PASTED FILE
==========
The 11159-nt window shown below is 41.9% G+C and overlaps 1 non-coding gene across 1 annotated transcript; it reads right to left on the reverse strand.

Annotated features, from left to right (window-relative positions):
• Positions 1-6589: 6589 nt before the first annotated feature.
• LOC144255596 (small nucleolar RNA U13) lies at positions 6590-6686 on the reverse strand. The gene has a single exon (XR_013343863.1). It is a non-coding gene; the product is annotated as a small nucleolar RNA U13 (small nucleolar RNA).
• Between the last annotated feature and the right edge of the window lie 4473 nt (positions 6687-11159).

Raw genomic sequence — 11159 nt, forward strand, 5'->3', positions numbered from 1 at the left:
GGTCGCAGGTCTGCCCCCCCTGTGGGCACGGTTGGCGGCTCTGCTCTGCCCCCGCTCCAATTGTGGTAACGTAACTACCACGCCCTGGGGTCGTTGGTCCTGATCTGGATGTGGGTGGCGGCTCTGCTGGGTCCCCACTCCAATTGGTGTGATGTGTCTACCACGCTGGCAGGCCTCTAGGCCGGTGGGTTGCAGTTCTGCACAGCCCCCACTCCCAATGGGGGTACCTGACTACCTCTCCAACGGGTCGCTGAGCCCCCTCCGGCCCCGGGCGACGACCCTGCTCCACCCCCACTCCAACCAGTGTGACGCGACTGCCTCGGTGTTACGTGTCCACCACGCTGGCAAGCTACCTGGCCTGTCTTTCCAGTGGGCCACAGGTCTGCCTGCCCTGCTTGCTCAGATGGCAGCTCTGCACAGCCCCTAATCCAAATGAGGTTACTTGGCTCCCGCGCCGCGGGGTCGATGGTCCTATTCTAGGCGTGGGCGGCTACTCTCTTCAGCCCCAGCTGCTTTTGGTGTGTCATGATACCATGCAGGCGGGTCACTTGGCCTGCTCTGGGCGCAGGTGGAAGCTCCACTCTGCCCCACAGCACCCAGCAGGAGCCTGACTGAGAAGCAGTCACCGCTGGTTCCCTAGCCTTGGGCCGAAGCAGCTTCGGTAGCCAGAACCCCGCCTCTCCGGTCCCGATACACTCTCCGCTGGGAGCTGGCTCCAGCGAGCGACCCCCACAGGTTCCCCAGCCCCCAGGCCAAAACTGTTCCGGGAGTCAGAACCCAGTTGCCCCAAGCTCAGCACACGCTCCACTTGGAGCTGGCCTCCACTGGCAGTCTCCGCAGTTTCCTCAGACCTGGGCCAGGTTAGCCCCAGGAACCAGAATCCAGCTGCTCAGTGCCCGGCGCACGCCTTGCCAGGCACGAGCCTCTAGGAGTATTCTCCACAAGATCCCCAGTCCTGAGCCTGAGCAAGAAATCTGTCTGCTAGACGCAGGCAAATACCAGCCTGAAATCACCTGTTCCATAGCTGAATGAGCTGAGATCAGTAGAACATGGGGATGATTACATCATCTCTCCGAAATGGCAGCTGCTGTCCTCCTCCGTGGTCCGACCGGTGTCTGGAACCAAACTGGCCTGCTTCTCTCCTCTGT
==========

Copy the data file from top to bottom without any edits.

The 11159-nt window shown below is 41.9% G+C and overlaps 1 non-coding gene across 1 annotated transcript; it reads right to left on the reverse strand.

Annotated features, from left to right (window-relative positions):
• Positions 1-6589: 6589 nt before the first annotated feature.
• LOC144255596 (small nucleolar RNA U13) lies at positions 6590-6686 on the reverse strand. The gene has a single exon (XR_013343863.1). It is a non-coding gene; the product is annotated as a small nucleolar RNA U13 (small nucleolar RNA).
• Between the last annotated feature and the right edge of the window lie 4473 nt (positions 6687-11159).

Raw genomic sequence — 11159 nt, forward strand, 5'->3', positions numbered from 1 at the left:
GGTCGCAGGTCTGCCCCCCCTGTGGGCACGGTTGGCGGCTCTGCTCTGCCCCCGCTCCAATTGTGGTAACGTAACTACCACGCCCTGGGGTCGTTGGTCCTGATCTGGATGTGGGTGGCGGCTCTGCTGGGTCCCCACTCCAATTGGTGTGATGTGTCTACCACGCTGGCAGGCCTCTAGGCCGGTGGGTTGCAGTTCTGCACAGCCCCCACTCCCAATGGGGGTACCTGACTACCTCTCCAACGGGTCGCTGAGCCCCCTCCGGCCCCGGGCGACGACCCTGCTCCACCCCCACTCCAACCAGTGTGACGCGACTGCCTCGGTGTTACGTGTCCACCACGCTGGCAAGCTACCTGGCCTGTCTTTCCAGTGGGCCACAGGTCTGCCTGCCCTGCTTGCTCAGATGGCAGCTCTGCACAGCCCCTAATCCAAATGAGGTTACTTGGCTCCCGCGCCGCGGGGTCGATGGTCCTATTCTAGGCGTGGGCGGCTACTCTCTTCAGCCCCAGCTGCTTTTGGTGTGTCATGATACCATGCAGGCGGGTCACTTGGCCTGCTCTGGGCGCAGGTGGAAGCTCCACTCTGCCCCACAGCACCCAGCAGGAGCCTGACTGAGAAGCAGTCACCGCTGGTTCCCTAGCCTTGGGCCGAAGCAGCTTCGGTAGCCAGAACCCCGCCTCTCCGGTCCCGATACACTCTCCGCTGGGAGCTGGCTCCAGCGAGCGACCCCCACAGGTTCCCCAGCCCCCAGGCCAAAACTGTTCCGGGAGTCAGAACCCAGTTGCCCCAAGCTCAGCACACGCTCCACTTGGAGCTGGCCTCCACTGGCAGTCTCCGCAGTTTCCTCAGACCTGGGCCAGGTTAGCCCCAGGAACCAGAATCCAGCTGCTCAGTGCCCGGCGCACGCCTTGCCAGGCACGAGCCTCTAGGAGTATTCTCCACAAGATCCCCAGTCCTGAGCCTGAGCAAGAAATCTGTCTGCTAGACGCAGGCAAATACCAGCCTGAAATCACCTGTTCCATAGCTGAATGAGCTGAGATCAGTAGAACATGGGGATGATTACATCATCTCTCCGAAATGGCAGCTGCTGTCCTCCTCCGTGGTCCGACCGGTGTCTGGAACCAAACTGGCCTGCTTCTCTCCTCTGT